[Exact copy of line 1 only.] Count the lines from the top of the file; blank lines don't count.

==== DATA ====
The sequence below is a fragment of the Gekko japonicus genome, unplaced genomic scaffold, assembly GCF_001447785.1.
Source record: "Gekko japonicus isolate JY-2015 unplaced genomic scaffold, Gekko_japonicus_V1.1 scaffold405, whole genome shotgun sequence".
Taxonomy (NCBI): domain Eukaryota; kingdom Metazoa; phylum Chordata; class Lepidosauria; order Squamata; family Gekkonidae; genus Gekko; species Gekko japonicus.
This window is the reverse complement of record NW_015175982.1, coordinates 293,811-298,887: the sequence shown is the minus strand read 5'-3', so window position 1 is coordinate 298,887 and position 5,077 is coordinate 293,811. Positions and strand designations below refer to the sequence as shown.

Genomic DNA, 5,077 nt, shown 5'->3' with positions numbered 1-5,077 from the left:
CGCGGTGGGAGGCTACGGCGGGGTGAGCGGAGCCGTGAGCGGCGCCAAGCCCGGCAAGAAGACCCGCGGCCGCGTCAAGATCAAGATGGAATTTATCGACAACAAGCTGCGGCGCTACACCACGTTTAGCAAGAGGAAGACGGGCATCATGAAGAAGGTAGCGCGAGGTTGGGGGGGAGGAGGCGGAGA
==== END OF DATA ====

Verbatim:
The sequence below is a fragment of the Gekko japonicus genome, unplaced genomic scaffold, assembly GCF_001447785.1.